U.S. updates ethnic data on Asian Americans

2024-06-07 Editor : Mo Honge ECNS App Download

The U.S. federal government has begun collecting more detailed race and ethnicity information to further understand the Asian American and Pacific Islander (AAPI) population. 

The directive from the White House's Office of Management and Budget (OMB) — which oversees data collection across all federal agencies — was issued due to "large societal, political, economic and demographic shifts in the U.S.".

The update will change the way that ethnicity data is recorded beyond just the six largest Asian population groups in the U.S.: Chinese, Asian Indian, Filipino, Vietnamese, Korean and Japanese.

It will have a major impact on services available, say advocates.

The update comes as the AAPI community ranks as the fastest-growing racial group in the U.S., with more than 20 different Asian ethnic groups. The community is expected to number over 40 million people by 2060, the U.S. Department of Commerce said.

Karthick Ramakrishnan, founder and executive director of AAPI Data, a leading national research and policy organization, said in a statement: "We applaud the federal government for releasing these long-needed revisions for standards that more adequately recognize and honor the diversity, strength and needs of our communities."

The National Council of Asian Pacific Americans (NCAPA), based in Washington, is a coalition of 41 organizations nationwide.

The NCAPA described the government's move as one that will "meaningfully help the communities we serve and enable improvements in policies, programs, and investments by government agencies, community-based organizations, and private industry partners alike".

All government agencies will have to update their forms to ensure that a person's ethnicity is more accurately reflected when applying for something such as a Social Security card.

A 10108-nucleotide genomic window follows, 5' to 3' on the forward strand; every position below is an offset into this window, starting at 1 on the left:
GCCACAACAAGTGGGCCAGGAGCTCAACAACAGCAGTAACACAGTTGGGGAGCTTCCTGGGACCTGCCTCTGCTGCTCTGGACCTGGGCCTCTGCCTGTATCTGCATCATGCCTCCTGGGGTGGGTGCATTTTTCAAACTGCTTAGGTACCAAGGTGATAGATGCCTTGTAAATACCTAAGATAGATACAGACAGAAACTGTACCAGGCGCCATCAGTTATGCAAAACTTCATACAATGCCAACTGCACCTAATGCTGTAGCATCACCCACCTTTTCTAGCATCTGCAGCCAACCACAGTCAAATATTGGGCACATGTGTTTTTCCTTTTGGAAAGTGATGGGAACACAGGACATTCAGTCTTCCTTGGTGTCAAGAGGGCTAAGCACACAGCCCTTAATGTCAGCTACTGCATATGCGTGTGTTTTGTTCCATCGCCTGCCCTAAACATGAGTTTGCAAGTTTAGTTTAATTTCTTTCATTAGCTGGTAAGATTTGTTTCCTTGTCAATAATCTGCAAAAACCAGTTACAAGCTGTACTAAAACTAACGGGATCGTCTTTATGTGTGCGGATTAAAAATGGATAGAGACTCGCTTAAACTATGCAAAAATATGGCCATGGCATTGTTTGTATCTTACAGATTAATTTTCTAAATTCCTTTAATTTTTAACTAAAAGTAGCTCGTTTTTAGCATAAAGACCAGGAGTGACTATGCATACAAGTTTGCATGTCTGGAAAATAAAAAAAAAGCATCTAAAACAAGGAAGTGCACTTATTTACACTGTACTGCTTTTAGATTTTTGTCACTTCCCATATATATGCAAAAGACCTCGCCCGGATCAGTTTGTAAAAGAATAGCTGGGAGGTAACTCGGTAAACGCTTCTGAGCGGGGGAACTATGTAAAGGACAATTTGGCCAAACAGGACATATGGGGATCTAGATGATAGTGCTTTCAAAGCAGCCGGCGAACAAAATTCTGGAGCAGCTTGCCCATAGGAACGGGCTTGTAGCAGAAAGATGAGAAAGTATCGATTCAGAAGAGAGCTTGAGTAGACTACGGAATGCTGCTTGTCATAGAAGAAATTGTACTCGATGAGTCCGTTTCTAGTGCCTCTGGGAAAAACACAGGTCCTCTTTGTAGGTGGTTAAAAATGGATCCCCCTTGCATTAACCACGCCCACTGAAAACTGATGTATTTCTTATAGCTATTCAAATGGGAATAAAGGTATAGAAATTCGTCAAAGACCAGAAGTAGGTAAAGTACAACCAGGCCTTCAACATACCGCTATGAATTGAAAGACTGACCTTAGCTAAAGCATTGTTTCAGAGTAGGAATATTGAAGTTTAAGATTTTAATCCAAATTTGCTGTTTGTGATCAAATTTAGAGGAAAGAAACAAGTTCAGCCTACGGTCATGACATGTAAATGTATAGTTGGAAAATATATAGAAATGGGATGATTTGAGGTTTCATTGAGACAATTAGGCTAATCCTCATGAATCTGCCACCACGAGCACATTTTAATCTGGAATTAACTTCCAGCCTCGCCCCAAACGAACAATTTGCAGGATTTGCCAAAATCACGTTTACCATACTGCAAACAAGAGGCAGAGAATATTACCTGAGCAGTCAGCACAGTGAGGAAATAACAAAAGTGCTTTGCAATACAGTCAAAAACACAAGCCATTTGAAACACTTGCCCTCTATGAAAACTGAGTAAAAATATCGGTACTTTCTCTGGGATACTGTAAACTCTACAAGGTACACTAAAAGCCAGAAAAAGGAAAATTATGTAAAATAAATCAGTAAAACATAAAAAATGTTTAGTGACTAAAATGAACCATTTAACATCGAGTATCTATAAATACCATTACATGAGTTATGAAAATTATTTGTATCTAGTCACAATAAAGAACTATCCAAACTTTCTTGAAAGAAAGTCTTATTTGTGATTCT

The Asian category will be expanded to include Chinese, Asian Indian, Filipino, Vietnamese, Korean, Japanese, Hmong, Pakistani and Afghan.

There will also be more choices under the Native Hawaiian and Pacific Islander such as Native Hawaiian, Chamorro, Tongan, Samoan, Chamorro, Fijian, Marshallese, Tahitian, Chuukese and Palauan.

Government agencies will be required to show how they plan to update their forms in 18 months' time. They will then have five years to complete the procedure.

An agency will be exempt from updating only if it can show that collecting the data will infringe on privacy or be too difficult to complete.

Quyen Dinh, executive director of the Southeast Asia Resource Action Center (SEARAC), said in a statement: "The revision marks progress for more visibility of the Southeast Asian community, including identifying Vietnamese as one of the detailed communities for data collection, and adding Hmong as an example of another group within the Asian racial category."

It has been nearly 50 years since the government first developed standards on how federal agencies should report a person's race and ethnicity. A second update occurred in 1997. The latest directive was issued in March this year.

In the 1990s, the second update identified the categories "Asian" and "Native Hawaiian or Other Pacific Islander" as two separate race categories. The option to tick two boxes to better reflect a person's heritage also became available.

Estella Owoimaha-Church, executive director of Empowering Pacific Islander Communities (EPIC), said in a statement: "Though Native Hawaiian and Pacific Islander communities have been in the U.S. for at least a century, we've only been recognized as a distinct racial group for the past 25 years.

"It continues to be imperative that self-determination is prioritized by providing racial categories beyond the six most populous groups in addition to a single combined race and ethnicity question, allowing for multiple responses."

The Asian American Foundation (TAFF), a nonprofit founded in 2021, has produced several reports aimed at delving into the AAPI experience on hate crimes, access to higher education, teaching history and several other topics.

Eugena Oh, TAAF New York regional director, told China Daily: "Data gaps limit both the resources that AAPIs receive and our understanding of the effectiveness of strategies deployed to meet the needs of the community."

She said she hopes that some of the grassroots efforts will result in "increased commitment" to including the AAPI community in other studies and information gathering benefiting the community.

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